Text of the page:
Genre: Fantasy / Grimdark
Publisher: Ace / Gollancz
Hardcover: 380 pages
Audiobook: 11 hours and 9 minutes
*Originally reviewed on Booknest. eu*
First thing’s first, I want to thank the publisher for sending me a copy of Blackwing and Ed McDonald for writing an awesome book. Though I did end up going audio to finish this one off, all in part to Colin Mace doing the narration, Ace has been, well, aces, in publishing brilliant books this year and I am glad to add this one to my ‘Finished’ pile.
“Blackwing is equal parts The Vagrant by Newman, Beyond Redemption by Fletcher, and The Court of Broken Knives by Spark but vastly original in its own right. It is a refreshing yet GDAF debut by McDonald and should be put on a pedestal with the likes of Abercrombie. Simply brilliant.”
“Colin Mace is the best thing to happen to grimdark since Mark Lawrence.”
Ryhalt Galharrow isn’t a hero and doesn’t pretend to be. He is a bounty hunter; on a mission with a ragtag bunch of ingrates to find a noblewoman with a great power welling inside her. What lays in front of him is the ‘Misery’, a barren, post-apocalyptic wasteland full of vicious creatures and covered with a bruise colored sky. What lies on the other side are the Deep Kings, immortals kept at a distance thanks in part to the Engine which created the wasteland and acts as a sort of shield to keep civilization safe from their destruction. What Ryhalt doesn’t expect to find is a well-hidden conspiracy that comes unhinged as the creatures of the waste begin knocking, and civilization faces impending annihilation. Galharrow must rely on the noblewoman, his fellow mercs, and Crowfoot, one of the “nameless” whom guides Ryhalt on his venture, in order to save what shred of humanity is left.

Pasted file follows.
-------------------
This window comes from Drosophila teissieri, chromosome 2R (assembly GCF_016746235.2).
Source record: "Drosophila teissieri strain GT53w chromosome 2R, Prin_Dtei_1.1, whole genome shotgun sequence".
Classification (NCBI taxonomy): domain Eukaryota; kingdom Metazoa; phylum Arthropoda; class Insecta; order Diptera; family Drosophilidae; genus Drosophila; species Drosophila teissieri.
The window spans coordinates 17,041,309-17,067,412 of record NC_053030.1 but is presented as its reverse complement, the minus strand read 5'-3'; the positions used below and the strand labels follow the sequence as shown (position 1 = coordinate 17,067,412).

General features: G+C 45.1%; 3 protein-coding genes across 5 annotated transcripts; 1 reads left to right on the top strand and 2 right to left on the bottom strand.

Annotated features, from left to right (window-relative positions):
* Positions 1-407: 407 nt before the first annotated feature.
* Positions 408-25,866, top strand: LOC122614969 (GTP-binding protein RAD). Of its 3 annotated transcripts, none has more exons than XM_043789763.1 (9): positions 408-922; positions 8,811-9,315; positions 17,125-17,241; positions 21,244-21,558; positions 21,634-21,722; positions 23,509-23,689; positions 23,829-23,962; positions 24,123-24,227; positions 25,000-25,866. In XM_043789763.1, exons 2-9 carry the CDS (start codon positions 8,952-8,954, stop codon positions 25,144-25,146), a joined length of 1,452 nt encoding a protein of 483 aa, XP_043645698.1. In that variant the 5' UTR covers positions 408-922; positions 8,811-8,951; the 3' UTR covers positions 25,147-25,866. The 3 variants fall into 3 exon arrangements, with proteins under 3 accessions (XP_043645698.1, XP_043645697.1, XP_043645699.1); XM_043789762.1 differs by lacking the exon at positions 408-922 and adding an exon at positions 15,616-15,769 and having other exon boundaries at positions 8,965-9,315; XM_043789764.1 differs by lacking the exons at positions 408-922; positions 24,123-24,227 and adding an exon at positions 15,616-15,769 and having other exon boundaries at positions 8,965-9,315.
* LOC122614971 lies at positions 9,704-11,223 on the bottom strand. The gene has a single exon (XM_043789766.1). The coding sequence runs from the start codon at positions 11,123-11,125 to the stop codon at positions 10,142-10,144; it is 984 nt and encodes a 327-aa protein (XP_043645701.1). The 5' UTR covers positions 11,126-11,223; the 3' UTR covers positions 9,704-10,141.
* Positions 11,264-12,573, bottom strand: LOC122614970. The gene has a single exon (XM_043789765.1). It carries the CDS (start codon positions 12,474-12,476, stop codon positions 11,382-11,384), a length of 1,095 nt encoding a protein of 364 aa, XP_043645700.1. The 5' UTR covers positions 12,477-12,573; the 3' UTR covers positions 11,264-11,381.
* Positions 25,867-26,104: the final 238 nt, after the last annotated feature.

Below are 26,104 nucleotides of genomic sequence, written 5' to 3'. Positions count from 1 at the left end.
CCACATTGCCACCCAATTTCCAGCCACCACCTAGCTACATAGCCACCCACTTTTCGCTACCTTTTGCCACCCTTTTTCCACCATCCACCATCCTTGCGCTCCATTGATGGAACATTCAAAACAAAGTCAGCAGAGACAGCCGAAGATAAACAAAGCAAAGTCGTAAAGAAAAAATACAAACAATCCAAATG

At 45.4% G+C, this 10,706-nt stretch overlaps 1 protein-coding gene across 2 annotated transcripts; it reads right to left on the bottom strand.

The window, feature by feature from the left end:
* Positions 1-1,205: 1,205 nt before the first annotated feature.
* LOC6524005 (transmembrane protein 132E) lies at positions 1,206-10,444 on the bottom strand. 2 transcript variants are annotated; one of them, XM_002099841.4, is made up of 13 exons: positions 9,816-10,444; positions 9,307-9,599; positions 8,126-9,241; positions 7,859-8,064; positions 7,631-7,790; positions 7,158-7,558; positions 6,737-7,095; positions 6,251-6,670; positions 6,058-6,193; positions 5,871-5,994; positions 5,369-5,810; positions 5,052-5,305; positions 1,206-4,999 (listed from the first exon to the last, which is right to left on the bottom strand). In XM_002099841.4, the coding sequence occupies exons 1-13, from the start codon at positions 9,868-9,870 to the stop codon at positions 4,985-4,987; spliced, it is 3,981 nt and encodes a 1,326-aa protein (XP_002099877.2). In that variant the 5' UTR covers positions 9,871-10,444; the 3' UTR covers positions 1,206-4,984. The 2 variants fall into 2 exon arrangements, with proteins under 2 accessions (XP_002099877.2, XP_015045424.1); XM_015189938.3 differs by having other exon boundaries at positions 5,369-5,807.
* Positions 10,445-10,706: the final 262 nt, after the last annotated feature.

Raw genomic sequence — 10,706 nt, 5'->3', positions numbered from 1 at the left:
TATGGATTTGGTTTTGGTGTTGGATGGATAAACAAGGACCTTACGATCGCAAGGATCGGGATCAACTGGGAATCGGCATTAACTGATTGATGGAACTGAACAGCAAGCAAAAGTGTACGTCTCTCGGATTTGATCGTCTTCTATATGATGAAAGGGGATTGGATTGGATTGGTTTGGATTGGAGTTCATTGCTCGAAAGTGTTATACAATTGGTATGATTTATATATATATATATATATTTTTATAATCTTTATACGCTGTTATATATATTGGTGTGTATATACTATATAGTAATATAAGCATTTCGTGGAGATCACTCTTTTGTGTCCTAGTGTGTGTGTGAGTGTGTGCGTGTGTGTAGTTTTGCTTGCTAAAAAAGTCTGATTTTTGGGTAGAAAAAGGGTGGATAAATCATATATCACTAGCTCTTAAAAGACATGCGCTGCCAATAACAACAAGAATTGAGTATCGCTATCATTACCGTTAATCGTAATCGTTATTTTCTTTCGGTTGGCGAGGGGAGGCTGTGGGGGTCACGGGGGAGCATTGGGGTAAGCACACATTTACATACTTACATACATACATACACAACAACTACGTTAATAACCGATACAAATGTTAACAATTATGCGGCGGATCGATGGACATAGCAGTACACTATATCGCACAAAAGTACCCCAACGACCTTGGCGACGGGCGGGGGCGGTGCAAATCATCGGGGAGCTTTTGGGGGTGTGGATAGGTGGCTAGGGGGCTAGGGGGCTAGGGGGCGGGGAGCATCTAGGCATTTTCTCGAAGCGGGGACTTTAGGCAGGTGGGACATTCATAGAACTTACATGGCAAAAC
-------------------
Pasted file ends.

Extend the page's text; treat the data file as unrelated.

McDonald has written one of my top 3 reads of the year. I’m struggling saying it is #1 because Kings of the Wyld by Eames and The Court of Broken Knives by Spark are still swirling around in my mind. I’ll probably just have a top 3 and say they are my top reads for the 1st, 2nd, and 3rd quarters of the year. What makes the book is the pure grittiness, brutal bloodshed, original magic system, and overshadowing wasteland. Though there are parts that may drag a bit, as in any novel, each and every piece is needed for the overlying story and simply adds to the enjoyment. It reminds me a lot of The Vagrant by Peter Newman in so that it takes place in a post-apocalyptic wasteland full of disturbing, bloodthirsty creatures and mysterious foes on a mission for destruction.
Galharrow is a nod, IMO, to Bedeckt in Michael R Fletcher’s Manifest Delusions series: an old, battered drunkard who only sees the dreariness and chaos around him, but is a total BA when it comes to slaughtering foes and taking punches. The Bride characters also remind me a lot of Erbrechen the slaver, living off of the praise and worship of their followers and their power/influence (not to mention their bodies) growing with each and every addition.
If you haven’t had a chance to pick up Blackwing, do yourself a favor and get a copy.